TTM-based OpenChrome In A Working State
Phoronix: TTM-based OpenChrome In A Working State
With VIA Technologies delivering on their promises by finally releasing 2D/3D documentation and driver code, and Tungsten Graphics creating a new VIA 3D stack for a client, there has been a lot to report on in the VIA Linux scene. Tungsten Graphics and VIA are both interested in creating a Gallium3D driver for the Chrome 9 series, Tungsten already created a feature-rich DRM and Mesa driver, and there is a lot of other work going on too...
What does it mean for a driver to only use TTM? I thought that either GEM or TTM run partially on the kernel, or is that only needed with KMS?
Lol I'm one of those that are getting kinda confused with all of this
Either way, this is great news. Hope to see some testing and benchmarks soon.
Originally Posted by [Knuckles]
I'm a bit confused on the real differences myself. TTM and GEM are both memory managers for graphics memory, which comprise both an API and an actual implementation (I think). So the driver is coded against the TTM or GEM APIs... I think. Kind of like the difference between Qt or GTK+ -- they do the same thing, but they're totally different codebases.
What confuses me is why drivers can't just have a few bits rewritten to work against GEM, especially given that it's in the kernel now and TTM is not. What does TTM do that makes it so hard to switch to GEM?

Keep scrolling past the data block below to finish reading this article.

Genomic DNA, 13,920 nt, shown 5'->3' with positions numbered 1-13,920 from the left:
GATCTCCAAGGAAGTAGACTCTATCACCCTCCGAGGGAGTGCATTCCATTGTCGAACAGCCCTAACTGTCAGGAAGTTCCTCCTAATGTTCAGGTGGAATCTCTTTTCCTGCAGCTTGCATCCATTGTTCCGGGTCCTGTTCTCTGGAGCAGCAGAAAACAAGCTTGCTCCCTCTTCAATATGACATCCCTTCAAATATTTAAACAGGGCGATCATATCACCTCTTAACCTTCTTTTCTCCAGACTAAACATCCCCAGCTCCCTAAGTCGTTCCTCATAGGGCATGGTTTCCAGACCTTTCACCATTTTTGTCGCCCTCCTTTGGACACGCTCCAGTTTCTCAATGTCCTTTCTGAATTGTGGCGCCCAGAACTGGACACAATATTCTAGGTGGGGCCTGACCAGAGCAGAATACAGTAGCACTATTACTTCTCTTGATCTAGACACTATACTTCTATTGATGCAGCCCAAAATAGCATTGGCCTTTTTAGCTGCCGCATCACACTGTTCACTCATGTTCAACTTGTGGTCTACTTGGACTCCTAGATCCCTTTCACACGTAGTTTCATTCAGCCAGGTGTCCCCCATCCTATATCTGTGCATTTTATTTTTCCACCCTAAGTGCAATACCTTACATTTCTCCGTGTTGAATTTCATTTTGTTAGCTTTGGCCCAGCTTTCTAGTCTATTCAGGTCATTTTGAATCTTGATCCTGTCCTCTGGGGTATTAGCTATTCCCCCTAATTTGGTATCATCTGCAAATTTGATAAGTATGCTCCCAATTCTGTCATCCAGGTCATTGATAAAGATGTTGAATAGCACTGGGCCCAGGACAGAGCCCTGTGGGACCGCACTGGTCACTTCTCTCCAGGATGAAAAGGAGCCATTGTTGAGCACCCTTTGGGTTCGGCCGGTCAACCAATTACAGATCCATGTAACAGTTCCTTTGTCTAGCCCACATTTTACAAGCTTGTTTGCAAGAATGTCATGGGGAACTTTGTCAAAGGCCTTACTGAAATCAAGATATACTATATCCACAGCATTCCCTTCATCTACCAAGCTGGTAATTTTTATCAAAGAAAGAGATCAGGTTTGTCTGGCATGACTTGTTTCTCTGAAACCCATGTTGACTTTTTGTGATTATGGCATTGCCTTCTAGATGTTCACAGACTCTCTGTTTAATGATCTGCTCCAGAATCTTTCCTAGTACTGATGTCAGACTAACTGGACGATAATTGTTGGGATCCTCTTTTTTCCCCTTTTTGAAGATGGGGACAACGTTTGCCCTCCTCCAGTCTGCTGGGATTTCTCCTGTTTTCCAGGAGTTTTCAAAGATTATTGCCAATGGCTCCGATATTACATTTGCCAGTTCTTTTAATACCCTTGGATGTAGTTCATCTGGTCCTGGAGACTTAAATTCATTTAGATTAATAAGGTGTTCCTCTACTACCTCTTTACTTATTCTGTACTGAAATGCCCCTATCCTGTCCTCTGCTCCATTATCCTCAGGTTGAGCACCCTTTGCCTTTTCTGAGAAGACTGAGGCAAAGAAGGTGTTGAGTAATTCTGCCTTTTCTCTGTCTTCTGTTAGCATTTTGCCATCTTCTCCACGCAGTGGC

GEM is only in the kernel for Intel, not for any other GPU family. The implementation for Intel IGPs is felt to be fairly IGP-specific and not suitable for use with GPUs with dedicated video memory (which is most of them). This is, of course, hotly debated. Alsi, the GEM API defines many of the API calls as driver specific, so even "having the GEM API implemented" doesn't mean you have something directly useful or portable to another GPU family.
Finally, the changes to make use of a full memory manager tend to be fairly significant. The big issue is that buffers can move around dynamically and you don't know where they are until you actually go to use them; most drivers were written assuming that the buffers stay put once they are allocated.
Last edited by bridgman; 01-21-2009 at 10:56 AM.
ok. so what's the decission? a hick-hack. is ttm going away and gem is going to get ttm-like features? or does ttm "survive", gets in the kernel for ati, via, s3, nvidia perhaps etc.beside from gem?? are they going to try to get ttm in the kernel however?
GEM makes a lot of assumptions that you only have one set of ram between the CPU and GPU, which is true on IGPs but not discrete cards.
nvidia now sucks even more
Wow! Those guys suck big time now.
For how long they plan to be lame like that?